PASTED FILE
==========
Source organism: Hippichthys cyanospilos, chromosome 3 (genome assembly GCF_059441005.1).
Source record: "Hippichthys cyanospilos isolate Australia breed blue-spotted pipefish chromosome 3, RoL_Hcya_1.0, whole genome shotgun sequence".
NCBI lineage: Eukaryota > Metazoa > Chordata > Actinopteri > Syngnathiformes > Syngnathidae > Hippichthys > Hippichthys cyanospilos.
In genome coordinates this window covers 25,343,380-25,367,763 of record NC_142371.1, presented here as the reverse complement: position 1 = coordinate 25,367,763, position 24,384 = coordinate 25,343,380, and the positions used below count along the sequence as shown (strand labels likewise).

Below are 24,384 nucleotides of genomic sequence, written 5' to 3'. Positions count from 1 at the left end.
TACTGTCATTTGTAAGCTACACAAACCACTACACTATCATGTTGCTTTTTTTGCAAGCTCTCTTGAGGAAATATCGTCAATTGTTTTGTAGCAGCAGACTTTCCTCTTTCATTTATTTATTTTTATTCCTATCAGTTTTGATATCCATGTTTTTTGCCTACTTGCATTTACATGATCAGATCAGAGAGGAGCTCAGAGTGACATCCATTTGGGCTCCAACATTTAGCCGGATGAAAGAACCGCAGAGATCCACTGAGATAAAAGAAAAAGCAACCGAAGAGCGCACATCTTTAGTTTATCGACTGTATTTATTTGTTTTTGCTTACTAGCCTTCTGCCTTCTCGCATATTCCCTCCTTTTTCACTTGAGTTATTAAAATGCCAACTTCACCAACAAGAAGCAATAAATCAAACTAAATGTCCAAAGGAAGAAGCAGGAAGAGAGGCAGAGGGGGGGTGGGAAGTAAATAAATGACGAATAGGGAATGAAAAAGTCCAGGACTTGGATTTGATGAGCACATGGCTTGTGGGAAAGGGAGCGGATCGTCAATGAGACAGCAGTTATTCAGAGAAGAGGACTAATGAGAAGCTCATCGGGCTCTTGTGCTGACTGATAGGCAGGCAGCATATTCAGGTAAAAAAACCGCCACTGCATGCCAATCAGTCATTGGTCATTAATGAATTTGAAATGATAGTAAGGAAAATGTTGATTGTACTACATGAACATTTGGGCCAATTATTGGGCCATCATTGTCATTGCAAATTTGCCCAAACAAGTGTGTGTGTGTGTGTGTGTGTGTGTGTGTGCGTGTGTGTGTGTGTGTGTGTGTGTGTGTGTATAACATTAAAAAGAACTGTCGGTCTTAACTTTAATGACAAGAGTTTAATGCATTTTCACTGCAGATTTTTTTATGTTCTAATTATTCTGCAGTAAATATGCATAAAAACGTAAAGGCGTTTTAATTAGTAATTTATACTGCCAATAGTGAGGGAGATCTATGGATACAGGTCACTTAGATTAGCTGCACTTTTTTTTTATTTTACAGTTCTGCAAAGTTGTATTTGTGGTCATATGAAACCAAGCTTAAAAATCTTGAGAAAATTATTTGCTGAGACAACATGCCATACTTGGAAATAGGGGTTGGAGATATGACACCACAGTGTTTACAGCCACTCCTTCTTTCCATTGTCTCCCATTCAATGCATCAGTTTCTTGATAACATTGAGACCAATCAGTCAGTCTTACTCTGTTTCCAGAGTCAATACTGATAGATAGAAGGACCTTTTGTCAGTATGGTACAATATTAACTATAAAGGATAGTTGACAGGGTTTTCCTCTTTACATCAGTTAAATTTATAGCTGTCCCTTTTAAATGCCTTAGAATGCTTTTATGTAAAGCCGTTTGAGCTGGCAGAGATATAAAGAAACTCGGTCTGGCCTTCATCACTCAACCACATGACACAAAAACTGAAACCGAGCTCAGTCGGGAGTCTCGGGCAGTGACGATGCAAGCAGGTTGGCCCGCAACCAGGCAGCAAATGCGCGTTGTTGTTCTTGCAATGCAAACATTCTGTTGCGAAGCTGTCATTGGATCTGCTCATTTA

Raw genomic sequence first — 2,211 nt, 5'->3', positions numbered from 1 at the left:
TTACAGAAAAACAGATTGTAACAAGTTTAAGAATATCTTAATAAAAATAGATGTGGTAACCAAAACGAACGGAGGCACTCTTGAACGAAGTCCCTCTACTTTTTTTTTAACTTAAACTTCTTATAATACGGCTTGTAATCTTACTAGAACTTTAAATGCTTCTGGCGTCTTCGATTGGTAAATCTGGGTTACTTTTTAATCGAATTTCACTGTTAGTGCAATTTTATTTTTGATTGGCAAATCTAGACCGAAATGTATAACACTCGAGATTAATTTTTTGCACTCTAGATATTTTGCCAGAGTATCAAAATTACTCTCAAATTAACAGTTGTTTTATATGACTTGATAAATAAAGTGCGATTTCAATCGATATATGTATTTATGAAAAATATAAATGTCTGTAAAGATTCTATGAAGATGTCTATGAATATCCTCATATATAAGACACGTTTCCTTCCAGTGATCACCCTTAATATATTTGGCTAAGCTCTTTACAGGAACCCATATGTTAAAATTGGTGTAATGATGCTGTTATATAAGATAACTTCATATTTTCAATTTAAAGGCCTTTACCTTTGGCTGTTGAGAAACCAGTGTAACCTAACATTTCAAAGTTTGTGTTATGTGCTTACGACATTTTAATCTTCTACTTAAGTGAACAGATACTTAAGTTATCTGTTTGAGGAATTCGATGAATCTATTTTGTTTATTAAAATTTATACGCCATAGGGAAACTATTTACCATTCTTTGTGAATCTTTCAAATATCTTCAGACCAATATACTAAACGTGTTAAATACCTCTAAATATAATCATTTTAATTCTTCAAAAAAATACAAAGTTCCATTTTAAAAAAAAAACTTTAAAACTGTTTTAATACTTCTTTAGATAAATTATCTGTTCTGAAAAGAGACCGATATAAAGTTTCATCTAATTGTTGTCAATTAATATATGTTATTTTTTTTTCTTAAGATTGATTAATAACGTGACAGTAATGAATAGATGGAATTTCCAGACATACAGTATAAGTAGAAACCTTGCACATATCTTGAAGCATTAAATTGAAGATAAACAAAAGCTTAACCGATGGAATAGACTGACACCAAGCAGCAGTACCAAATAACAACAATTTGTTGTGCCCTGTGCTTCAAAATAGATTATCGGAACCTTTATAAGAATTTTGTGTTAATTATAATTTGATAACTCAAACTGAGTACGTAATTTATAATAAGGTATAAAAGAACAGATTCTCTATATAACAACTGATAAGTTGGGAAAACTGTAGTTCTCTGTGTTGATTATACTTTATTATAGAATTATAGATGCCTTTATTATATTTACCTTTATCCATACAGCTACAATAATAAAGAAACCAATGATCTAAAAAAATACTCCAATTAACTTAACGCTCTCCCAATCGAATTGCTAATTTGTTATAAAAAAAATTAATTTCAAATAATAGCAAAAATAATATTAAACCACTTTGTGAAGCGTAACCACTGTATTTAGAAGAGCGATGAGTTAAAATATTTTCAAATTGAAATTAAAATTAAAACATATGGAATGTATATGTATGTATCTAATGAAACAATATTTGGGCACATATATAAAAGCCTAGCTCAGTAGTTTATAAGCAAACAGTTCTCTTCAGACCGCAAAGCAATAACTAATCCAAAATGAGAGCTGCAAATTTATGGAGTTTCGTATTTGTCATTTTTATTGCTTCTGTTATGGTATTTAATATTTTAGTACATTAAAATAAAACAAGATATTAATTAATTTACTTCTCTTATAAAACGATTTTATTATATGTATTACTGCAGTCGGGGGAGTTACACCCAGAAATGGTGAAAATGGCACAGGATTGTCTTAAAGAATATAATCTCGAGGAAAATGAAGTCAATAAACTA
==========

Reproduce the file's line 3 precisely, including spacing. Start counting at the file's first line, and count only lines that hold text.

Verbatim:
NCBI lineage: Eukaryota > Metazoa > Chordata > Actinopteri > Syngnathiformes > Syngnathidae > Hippichthys > Hippichthys cyanospilos.